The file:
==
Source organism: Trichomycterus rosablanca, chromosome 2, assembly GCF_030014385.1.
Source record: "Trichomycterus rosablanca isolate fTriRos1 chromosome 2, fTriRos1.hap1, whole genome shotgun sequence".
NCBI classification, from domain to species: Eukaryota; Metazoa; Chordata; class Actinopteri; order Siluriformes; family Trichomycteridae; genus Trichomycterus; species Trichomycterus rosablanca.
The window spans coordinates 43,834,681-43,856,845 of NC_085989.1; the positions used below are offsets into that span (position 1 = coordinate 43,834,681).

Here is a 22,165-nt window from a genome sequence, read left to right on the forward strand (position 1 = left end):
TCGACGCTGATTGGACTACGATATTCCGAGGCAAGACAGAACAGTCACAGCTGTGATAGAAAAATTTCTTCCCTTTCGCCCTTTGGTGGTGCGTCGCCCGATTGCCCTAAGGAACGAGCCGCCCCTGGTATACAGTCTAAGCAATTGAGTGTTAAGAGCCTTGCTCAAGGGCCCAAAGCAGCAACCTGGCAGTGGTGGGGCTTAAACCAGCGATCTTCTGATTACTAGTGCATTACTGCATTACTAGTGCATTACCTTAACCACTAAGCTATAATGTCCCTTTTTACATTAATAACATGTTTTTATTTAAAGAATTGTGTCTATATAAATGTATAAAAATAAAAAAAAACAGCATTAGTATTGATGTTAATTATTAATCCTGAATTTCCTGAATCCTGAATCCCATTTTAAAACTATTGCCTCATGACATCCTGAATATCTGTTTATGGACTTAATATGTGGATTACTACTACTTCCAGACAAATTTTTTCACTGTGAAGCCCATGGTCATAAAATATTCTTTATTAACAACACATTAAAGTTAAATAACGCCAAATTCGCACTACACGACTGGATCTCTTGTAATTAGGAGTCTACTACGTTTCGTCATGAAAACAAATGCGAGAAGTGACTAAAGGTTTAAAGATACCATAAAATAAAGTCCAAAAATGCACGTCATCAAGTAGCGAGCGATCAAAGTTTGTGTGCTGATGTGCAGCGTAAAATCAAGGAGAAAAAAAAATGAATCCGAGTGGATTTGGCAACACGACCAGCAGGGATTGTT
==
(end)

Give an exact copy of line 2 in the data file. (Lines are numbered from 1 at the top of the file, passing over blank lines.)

Source record: "Trichomycterus rosablanca isolate fTriRos1 chromosome 2, fTriRos1.hap1, whole genome shotgun sequence".